SOLITARY DEATH: A NEW PROBLEM OF AN AGING SOCIETY IN JAPAN

SOLITARY DEATH: A NEW PROBLEM OF AN AGING SOCIETY IN JAPAN To the Editor: Japan, although it has the longest life expectancy in the world, has dramatically transformed its living arrangements for older adults in the past few decades. The number of elderly people who live alone has reached epidemic proportions, with more than 4.3 million. These individuals are not only slightly older and unhealthier than elderly people living with someone else, but also have less communication with their neighbors; 8.9% of elderly Japanese people living alone do not communicate with their neighbors in their everyday lives. The collapse of the conventional local community ties may have caused problems leading to Kodokushi (solitary death) or passing away alone at home, unnoticed by anyone else. Elderly people with no one to care for them are at a risk of dying suddenly in their own homes from an accident or a disease. To make matters worse, their bodies are often left unattended for several days, even over months or years. In Japan, it is estimated that nearly 30,000 people die in Kodokushi every year. This letter reports on Kodokushi in a Japanese urban area and discusses the role of social networks in solving the problem. The data for this study were http://www.deepdyve.com/assets/images/DeepDyve-Logo-lg.png Journal of American Geriatrics Society Wiley

SOLITARY DEATH: A NEW PROBLEM OF AN AGING SOCIETY IN JAPAN

Loading next page...
 
/lp/wiley/solitary-death-a-new-problem-of-an-aging-society-in-japan-EdTJ1q03BH
Publisher
Wiley
Copyright
© 2011,Copyright © 2011, The American Geriatrics Society
ISSN
0002-8614
eISSN
1532-5415
D.O.I.
10.1111/j.1532-5415.2010.03216.x
Publisher site
See Article on Publisher Site

Abstract

To the Editor: Japan, although it has the longest life expectancy in the world, has dramatically transformed its living arrangements for older adults in the past few decades. The number of elderly people who live alone has reached epidemic proportions, with more than 4.3 million. These individuals are not only slightly older and unhealthier than elderly people living with someone else, but also have less communication with their neighbors; 8.9% of elderly Japanese people living alone do not communicate with their neighbors in their everyday lives. The collapse of the conventional local community ties may have caused problems leading to Kodokushi (solitary death) or passing away alone at home, unnoticed by anyone else. Elderly people with no one to care for them are at a risk of dying suddenly in their own homes from an accident or a disease. To make matters worse, their bodies are often left unattended for several days, even over months or years. In Japan, it is estimated that nearly 30,000 people die in Kodokushi every year. This letter reports on Kodokushi in a Japanese urban area and discusses the role of social networks in solving the problem. The data for this study were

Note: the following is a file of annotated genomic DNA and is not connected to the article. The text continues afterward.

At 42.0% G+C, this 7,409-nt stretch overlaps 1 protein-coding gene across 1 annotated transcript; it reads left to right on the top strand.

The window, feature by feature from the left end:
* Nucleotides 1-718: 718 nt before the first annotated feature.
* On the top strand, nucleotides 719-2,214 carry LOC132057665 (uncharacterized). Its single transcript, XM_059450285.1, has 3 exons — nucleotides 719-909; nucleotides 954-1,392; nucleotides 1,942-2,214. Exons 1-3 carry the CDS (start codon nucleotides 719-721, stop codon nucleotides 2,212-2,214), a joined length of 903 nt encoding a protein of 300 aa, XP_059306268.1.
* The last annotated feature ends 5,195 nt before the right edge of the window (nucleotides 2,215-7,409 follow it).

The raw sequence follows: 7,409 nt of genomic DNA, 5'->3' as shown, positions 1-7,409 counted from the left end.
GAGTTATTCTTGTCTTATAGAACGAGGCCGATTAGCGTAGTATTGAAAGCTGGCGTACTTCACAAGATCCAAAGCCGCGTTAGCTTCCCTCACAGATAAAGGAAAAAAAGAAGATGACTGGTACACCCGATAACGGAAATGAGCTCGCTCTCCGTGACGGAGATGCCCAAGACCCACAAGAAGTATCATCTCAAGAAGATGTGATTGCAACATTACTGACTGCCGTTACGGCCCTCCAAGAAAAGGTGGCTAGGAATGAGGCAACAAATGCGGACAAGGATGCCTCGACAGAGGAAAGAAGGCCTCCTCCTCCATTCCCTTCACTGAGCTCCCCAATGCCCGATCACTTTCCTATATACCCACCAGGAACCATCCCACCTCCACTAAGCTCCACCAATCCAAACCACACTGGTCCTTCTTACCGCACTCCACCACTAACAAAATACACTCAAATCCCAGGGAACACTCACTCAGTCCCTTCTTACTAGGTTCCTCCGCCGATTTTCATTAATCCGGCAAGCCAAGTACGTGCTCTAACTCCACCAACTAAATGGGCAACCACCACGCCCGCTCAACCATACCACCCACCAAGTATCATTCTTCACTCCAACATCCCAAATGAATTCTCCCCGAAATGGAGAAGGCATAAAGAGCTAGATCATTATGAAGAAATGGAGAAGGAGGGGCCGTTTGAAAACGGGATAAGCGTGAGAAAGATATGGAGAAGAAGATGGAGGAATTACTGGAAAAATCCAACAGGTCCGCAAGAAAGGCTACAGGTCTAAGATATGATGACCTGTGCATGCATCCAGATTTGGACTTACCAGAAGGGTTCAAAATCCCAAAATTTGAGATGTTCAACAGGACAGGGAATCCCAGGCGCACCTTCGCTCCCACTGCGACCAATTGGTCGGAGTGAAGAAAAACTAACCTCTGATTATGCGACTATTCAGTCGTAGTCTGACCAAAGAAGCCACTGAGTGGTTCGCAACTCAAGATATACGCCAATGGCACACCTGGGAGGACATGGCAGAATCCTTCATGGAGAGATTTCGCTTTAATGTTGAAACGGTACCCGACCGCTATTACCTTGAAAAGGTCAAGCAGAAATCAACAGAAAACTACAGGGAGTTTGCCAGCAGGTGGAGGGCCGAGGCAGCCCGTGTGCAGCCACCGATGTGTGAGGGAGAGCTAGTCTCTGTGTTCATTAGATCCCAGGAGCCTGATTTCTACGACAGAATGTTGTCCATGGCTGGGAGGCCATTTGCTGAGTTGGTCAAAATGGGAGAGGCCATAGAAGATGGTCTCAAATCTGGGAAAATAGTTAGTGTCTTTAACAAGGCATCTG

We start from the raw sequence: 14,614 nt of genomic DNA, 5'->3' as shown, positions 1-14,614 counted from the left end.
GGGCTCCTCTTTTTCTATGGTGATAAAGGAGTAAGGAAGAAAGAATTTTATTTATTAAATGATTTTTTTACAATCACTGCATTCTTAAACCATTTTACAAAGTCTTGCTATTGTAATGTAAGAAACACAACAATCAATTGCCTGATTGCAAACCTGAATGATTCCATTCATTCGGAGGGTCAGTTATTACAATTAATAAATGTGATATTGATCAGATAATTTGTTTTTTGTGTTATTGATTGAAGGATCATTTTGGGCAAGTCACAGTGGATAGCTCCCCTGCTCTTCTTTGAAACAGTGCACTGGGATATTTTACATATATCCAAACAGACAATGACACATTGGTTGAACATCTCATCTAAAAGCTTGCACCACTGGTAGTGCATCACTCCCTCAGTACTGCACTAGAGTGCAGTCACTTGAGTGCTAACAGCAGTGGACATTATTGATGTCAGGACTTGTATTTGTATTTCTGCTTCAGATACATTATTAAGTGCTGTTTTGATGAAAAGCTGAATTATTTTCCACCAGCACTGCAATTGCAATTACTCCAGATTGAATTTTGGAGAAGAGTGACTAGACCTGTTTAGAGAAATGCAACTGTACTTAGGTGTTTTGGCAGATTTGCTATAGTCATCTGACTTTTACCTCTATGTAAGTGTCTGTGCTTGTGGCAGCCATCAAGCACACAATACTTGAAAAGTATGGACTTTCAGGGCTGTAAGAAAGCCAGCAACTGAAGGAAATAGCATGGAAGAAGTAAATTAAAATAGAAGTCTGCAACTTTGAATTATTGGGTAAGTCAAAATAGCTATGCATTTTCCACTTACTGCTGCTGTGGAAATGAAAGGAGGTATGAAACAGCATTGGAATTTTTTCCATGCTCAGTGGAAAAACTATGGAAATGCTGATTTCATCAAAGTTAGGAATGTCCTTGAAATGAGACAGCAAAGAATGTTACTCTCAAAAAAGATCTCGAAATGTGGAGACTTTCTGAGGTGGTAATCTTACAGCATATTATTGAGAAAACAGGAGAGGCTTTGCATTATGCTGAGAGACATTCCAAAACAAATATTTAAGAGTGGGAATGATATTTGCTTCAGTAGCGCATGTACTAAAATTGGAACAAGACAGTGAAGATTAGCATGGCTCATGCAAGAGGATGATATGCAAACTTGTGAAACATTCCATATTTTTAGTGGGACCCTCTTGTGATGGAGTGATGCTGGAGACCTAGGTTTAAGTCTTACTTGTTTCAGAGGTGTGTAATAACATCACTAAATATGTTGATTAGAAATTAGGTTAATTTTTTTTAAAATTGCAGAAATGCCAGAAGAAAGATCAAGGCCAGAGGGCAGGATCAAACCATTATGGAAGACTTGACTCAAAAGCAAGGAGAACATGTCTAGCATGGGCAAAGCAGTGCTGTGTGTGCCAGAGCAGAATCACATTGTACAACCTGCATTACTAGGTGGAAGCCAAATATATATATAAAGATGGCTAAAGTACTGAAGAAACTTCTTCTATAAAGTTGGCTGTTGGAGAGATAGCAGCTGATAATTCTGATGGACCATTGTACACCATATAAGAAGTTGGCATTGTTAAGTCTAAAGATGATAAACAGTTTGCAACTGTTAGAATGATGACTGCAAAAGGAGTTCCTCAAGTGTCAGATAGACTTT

Journal

Journal of American Geriatrics SocietyWiley

Published: Jan 1, 2011

You’re reading a free preview. Subscribe to read the entire article.


DeepDyve is your
personal research library

It’s your single place to instantly
discover and read the research
that matters to you.

Enjoy affordable access to
over 18 million articles from more than
15,000 peer-reviewed journals.

All for just $49/month

Explore the DeepDyve Library

Search

Query the DeepDyve database, plus search all of PubMed and Google Scholar seamlessly

Organize

Save any article or search result from DeepDyve, PubMed, and Google Scholar... all in one place.

Access

Get unlimited, online access to over 18 million full-text articles from more than 15,000 scientific journals.

Your journals are on DeepDyve

Read from thousands of the leading scholarly journals from SpringerNature, Elsevier, Wiley-Blackwell, Oxford University Press and more.

All the latest content is available, no embargo periods.

See the journals in your area

DeepDyve

Freelancer

DeepDyve

Pro

Price

FREE

$49/month
$360/year

Save searches from
Google Scholar,
PubMed

Create lists to
organize your research

Export lists, citations

Read DeepDyve articles

Abstract access only

Unlimited access to over
18 million full-text articles

Print

20 pages / month

PDF Discount

20% off